Students living in Davis have their own I’m-bored-and-need-a-study-break routine. It usually does not stray too far from dinner, movie and frozen yogurt.
But those who dare to step off the proverbial beaten path are in for a treat. Read on for four hidden ways to have fun in Davis this summer.
Folk Music Jam Session at the Arboretum
The folks at the UC Davis Arboretum know that nothing goes together better than summer, shade and music. It is for this reason that they put on the Folk Music Jam Session, which takes place on alternating Fridays at noon on Wyatt Deck in the Arboretum.
Elaine Fingerett, the Arboretum academic coordinator, came up with the idea for a jam session four years ago.
“A friend of mine and I used to go down to Wyatt Deck and we used to play at lunch. I always thought this would be the perfect place for a big jam session. So I just put the word out, and it’s a lot of fun,” Fingerett said.
Musicians of all ages and skill levels are welcome. Every instrument, from the penny whistle to the accordion, has been represented, she said.
“We basically go around the circle and everyone takes turns choosing what they’d like to play. Some people bring written music and sometimes we just jam,” Fingerett said. “So it’s very inclusive and non-competitive.”
The jam session allows musicians in the community to play folk music in the peaceful shade of the Arboretum.
“It’s a very lovely venue – it’s surrounded by redwood trees, and it’s very cool in the summer and it’s nice to play outside,” Fingerett said. “Everybody has a lot of fun, and I think in the end a lot of people learn from one another.”
The next jam session is on Aug. 6. For a calendar of future sessions, visit arboretum.ucdavis.edu/calendar.aspx.
The Candy House of Davis
Proving that Davis offers more sweet treats besides frozen yogurt, The Candy House of Davis serves dozens of varieties of chocolates, fudge and other sweet confections. Located a few blocks from downtown at 901 3rd Street between I and J streets, this nine-year-old store is a one-stop-shop for any chocolate lover.
The Candy House’s specialty is truffles, and boasts 30 flavors to choose from. Though these include the exotic passion fruit and toasted almond, the most popular is the Gourmet dark chocolate according to employee George Said.
The Candy House of Davis is open Monday through Friday from 10 a.m. to 6:30 p.m., and Saturday from 10 a.m. to 6 p.m.
The Davis International Folk Dancers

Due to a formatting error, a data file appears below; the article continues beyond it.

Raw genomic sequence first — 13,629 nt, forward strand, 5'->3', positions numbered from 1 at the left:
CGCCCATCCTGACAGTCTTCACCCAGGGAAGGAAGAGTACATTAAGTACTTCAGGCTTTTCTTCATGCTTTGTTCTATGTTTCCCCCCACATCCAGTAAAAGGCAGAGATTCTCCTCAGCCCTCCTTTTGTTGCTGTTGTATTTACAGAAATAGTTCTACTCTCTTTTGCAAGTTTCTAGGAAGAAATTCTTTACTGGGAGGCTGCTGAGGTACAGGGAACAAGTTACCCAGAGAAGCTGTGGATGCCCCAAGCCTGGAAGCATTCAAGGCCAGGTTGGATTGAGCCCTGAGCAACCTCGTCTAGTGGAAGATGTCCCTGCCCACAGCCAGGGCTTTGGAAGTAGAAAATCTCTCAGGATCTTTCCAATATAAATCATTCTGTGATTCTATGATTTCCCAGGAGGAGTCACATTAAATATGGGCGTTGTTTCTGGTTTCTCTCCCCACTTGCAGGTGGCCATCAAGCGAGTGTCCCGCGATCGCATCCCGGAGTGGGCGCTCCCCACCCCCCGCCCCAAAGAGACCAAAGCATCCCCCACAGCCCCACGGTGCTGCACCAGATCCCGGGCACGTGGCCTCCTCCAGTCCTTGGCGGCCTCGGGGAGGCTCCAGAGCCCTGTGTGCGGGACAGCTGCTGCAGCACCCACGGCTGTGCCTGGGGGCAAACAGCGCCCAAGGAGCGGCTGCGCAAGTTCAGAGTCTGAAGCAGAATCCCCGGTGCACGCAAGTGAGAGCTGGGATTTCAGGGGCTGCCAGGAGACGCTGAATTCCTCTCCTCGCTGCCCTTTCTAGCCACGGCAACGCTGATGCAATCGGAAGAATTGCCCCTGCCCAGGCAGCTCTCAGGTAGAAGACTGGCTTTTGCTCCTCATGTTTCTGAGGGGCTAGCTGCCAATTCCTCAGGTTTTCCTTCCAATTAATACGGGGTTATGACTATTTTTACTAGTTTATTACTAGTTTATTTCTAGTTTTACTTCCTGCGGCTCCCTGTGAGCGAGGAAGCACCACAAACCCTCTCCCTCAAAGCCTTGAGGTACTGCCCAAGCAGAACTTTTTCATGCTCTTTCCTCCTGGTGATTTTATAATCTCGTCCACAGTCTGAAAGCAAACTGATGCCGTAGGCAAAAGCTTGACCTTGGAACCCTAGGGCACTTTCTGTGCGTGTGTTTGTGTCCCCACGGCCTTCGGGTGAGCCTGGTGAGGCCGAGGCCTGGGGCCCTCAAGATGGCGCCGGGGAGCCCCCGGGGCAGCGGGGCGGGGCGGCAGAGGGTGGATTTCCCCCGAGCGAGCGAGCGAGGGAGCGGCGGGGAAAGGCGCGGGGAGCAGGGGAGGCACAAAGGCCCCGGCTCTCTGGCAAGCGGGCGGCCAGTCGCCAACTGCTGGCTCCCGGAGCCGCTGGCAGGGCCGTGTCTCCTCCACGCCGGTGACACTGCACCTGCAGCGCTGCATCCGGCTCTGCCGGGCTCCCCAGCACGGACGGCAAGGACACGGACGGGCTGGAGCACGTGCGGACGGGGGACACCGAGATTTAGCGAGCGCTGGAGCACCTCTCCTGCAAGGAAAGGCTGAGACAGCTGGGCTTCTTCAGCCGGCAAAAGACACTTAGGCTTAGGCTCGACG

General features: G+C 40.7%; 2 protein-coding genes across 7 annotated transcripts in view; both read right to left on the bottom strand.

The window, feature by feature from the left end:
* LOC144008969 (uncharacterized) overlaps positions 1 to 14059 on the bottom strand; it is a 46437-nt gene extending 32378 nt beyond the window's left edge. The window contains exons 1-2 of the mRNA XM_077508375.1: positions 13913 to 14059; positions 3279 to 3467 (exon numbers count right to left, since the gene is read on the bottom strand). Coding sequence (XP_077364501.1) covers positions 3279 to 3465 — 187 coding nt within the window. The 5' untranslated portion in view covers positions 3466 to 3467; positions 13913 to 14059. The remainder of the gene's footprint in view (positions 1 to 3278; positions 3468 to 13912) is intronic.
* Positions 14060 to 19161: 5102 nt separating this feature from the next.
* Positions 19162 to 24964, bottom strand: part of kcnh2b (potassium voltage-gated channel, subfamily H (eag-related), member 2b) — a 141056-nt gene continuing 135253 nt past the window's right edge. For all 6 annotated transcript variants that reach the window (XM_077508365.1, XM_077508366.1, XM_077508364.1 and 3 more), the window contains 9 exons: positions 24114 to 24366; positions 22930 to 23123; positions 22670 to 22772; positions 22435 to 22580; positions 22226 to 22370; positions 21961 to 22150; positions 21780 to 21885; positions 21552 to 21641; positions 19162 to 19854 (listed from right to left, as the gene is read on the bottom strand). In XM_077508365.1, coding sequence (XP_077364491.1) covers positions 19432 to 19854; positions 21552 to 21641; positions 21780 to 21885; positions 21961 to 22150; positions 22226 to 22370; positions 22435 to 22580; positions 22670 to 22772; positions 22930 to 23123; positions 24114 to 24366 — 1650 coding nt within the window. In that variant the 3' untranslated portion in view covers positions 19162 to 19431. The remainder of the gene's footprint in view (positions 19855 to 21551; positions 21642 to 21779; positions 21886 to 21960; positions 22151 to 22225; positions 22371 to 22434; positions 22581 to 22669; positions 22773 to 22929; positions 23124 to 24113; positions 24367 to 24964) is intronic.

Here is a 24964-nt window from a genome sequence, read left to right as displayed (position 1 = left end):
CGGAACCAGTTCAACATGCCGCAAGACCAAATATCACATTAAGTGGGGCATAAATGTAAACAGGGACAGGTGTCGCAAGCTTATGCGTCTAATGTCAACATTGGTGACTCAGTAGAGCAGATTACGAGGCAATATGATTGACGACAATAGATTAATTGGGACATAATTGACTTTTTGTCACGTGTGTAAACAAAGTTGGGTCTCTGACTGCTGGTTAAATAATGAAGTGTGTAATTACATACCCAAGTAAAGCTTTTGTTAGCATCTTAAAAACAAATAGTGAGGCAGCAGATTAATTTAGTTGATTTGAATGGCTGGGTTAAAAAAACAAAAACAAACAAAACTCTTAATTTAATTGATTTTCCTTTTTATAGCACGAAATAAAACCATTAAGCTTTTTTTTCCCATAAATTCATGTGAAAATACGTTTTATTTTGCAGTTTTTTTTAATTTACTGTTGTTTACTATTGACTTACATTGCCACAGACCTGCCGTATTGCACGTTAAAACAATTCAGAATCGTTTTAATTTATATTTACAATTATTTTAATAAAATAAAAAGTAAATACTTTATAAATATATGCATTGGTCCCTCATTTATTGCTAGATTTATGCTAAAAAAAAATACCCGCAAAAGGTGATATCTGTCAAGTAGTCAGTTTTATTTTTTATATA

Learning how to bust a move like the contestants on So You Think You Can Dance just got a whole lot easier.
The Davis International Folk Dancers meet Sundays from 7 to 10 p.m. at the Davis Art Center and encourage dancers of any skill to join them.
The group originally started over 30 years ago as a UC Davis club, and moved off campus in the 1980s.
“This is international folk dancing, so we do primarily dances that do not require partners. Once in a while we do dances that are couples dances, but mostly we do line and circle dances,” said Barbara Linderholm, one of the teachers in the group. “The majority of them are from the Balkan countries, which would be Romania, Bulgaria, Serbia, Macedonia and Greece. We also do dances from Israel, Turkey, and Japan as well, and some from other parts of Western Europe and North and South America.”
Linderholm said that members of the group include college students, active senior citizens and everyone in between. Though the dancers have showcased their skills at events such as Whole Earth Festival, performing is not their main focus.
“It’s fun, great exercise, and interesting to learn about different music and dance styles,” Linderholm said. “It also helps build international understanding because you learn a lot about cultures through the music.”
Joining is easy. Head down to the Davis Art Center on Sundays at 7 p.m. Dancers can purchase a dance card for $30, which is good for 10 classes. The first class is free. For more information, visit davisfolkdance.org.
Daredevils looking for adventure should feel right at home at Skydance Skydiving, located at the Yolo County Airport.
General manager Neil Wathen recommended beginners try the tandem jump, which allows the jumper to remain strapped to an instructor for the duration of the jump. Participants also learn how to pull the ripcord on the parachute before heading out in the P- 750 Xstol aircraft.
Though most people are scared before their first skydive, Wathen said everyone is pleasantly surprised by how enjoyable the experience is.
“It’s not flying, it’s floating. People always say afterward that this isn’t scary at all,” said Wathen. “We just had a 90-year-old woman skydive with her grandchildren, and she loved it.”
A basic tandem jump costs $159 and can be scheduled by calling 753-2651, or online at skydance.net/Default.htm.
ERIN MIGDOL can be reached at firstname.lastname@example.org.